Developer Catchup: ECMAScript 6, Scala Policy, JSON’d Postgresql and SHA-1 sunset

developercatchupECMAScript 6: It’s coming, for mid 2015, and its full of features. In this (https://www.youtube.com/watch?v=G21rdWfa_as), Alex Rauschmayer talks about all those features. If you prefer slides they are available too. It covers most of the language features (skipping promises and proxies), outlines the timetable for standardisation and how you can use ES6 features now. Bonus link, do checkout his blog.

Policy and Scala: Scala has been forked, and forked by one of its most active contributors. The fork, called Policy, is one of those forks which hopes to be folded back into the original because “The leadership of scala has shown itself unfit stewards of the core technologies and the total price paid by scala programmers (actual and potential) is too high. I failed for half a decade to change that from the inside. Now I’ll try from the outside”. The initial reception seems positive and the Hacker News thread is full of background. One to watch.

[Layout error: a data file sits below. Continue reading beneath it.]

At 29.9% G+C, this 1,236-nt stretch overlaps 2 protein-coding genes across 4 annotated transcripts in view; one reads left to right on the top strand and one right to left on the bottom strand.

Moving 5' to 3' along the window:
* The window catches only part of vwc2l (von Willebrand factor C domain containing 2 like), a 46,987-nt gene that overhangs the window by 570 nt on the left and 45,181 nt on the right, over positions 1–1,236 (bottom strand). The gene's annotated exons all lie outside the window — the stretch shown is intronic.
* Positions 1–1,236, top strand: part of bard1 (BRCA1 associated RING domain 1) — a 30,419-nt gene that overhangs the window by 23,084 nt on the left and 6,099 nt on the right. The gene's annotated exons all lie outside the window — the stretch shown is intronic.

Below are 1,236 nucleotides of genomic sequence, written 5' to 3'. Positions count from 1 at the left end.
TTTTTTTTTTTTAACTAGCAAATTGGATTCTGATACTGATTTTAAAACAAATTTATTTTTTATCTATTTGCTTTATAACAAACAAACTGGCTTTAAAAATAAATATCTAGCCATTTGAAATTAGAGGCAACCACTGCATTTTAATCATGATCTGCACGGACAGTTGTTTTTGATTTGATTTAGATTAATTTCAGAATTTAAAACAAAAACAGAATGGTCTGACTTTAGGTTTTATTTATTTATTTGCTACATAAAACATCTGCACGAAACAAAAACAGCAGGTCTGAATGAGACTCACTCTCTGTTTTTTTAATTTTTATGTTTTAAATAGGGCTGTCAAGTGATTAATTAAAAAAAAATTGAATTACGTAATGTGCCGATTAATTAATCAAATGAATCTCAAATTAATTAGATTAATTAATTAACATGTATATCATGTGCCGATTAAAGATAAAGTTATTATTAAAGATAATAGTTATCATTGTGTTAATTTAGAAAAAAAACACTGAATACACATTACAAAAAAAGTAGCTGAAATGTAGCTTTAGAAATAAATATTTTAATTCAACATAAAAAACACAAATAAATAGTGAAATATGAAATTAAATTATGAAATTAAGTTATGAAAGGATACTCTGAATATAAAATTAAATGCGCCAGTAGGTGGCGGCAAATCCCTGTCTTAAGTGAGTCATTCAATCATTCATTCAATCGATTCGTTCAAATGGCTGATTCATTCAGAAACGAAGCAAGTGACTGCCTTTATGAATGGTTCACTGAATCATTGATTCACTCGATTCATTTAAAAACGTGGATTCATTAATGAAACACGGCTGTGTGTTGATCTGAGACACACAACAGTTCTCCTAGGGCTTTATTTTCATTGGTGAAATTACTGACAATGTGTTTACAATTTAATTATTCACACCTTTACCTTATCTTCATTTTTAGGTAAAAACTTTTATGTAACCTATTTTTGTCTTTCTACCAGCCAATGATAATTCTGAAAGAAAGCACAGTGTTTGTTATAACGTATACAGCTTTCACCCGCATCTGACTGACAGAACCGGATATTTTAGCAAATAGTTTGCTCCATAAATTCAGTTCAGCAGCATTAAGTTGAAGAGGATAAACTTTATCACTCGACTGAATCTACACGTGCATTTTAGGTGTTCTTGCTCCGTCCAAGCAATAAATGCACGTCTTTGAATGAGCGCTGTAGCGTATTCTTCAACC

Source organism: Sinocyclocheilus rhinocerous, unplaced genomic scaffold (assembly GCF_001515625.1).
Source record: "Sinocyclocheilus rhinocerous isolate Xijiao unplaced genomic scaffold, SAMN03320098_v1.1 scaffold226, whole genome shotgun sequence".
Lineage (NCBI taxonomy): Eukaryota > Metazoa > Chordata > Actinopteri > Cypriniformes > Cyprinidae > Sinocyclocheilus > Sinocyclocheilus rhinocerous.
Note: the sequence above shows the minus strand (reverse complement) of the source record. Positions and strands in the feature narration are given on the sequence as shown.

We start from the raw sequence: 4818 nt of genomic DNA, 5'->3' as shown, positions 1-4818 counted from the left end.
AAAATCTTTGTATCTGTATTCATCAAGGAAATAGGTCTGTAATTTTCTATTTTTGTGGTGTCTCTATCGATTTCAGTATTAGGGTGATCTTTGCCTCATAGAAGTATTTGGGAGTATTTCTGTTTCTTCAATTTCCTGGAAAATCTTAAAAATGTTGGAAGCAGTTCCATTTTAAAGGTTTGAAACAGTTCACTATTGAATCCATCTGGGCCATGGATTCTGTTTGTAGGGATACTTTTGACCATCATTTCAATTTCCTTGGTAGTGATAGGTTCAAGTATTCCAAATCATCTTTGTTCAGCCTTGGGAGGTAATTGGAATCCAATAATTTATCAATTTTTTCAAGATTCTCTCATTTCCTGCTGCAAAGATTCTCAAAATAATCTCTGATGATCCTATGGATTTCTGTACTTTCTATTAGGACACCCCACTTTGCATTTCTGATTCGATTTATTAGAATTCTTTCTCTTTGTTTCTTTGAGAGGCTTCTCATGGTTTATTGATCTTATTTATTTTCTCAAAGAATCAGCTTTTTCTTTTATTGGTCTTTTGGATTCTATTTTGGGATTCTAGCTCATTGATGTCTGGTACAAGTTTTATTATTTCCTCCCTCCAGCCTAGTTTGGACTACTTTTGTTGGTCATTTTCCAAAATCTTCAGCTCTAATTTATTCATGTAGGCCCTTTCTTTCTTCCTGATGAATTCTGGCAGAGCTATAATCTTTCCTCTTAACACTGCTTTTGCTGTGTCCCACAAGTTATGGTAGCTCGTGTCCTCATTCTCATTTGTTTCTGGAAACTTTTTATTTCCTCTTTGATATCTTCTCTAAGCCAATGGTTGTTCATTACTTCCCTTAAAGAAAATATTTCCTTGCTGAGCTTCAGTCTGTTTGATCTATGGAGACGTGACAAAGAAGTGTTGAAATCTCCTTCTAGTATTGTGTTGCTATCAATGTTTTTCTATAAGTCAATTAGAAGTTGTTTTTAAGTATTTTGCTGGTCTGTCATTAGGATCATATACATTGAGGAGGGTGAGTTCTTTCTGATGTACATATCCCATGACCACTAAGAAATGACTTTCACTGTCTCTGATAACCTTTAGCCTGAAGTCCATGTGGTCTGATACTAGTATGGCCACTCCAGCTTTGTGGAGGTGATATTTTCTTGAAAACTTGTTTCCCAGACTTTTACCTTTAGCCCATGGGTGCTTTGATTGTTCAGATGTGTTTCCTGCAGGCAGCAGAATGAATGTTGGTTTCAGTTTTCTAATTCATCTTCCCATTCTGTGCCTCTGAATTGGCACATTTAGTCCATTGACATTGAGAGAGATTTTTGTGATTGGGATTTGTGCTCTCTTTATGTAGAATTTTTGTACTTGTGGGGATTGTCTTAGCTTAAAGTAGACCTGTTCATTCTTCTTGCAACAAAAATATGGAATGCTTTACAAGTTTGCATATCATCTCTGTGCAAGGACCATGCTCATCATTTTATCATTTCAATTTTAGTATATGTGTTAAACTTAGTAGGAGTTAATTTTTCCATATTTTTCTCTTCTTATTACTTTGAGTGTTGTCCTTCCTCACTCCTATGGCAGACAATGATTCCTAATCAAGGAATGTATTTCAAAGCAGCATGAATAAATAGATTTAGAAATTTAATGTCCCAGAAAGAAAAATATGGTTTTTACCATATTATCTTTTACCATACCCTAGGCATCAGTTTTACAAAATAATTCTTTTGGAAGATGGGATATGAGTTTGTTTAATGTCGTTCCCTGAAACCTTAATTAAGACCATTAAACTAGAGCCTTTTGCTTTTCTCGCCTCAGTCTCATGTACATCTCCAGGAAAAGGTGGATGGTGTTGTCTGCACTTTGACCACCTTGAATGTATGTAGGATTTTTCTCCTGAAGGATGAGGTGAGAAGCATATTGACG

More JSON in Postgresql: Postgresql has some neat JSON support built into the database, but one developer wanted it somewhere else – in the logs. Michael Paquier shows how to make Postgresql emit JSON logs hooking in a JSON log function at runtime. The code can be found on GitHub in a repo of other plugins. Why JSON logs? Well, it does make it easy for a JSON aware system like Elasticsearch to analyse and search those logs.

SHA-1 Sunset Now: Back in 2005, SHA-1 was tagged as “weaker than it should be” as a crypto algorithm and its only got worse since them. So people are slowly stopping its use. Google has just announced its SHA-1 sunset which begins this month with Chrome 39 flagging sites with SHA-1 signatures that expire in 2017 and beyond as ‘secure with minor errors’. By end of 2014 that window will expand into 2016 and in 2015 those sites will come up with an straight error. Of course, thats just the Chrome and Chromium browsers… Google will have plenty of engineering to do to completely remove SHA-1 from their systems. Next time your doing crypto work, remember to have un-SHA1-ing on your todo list.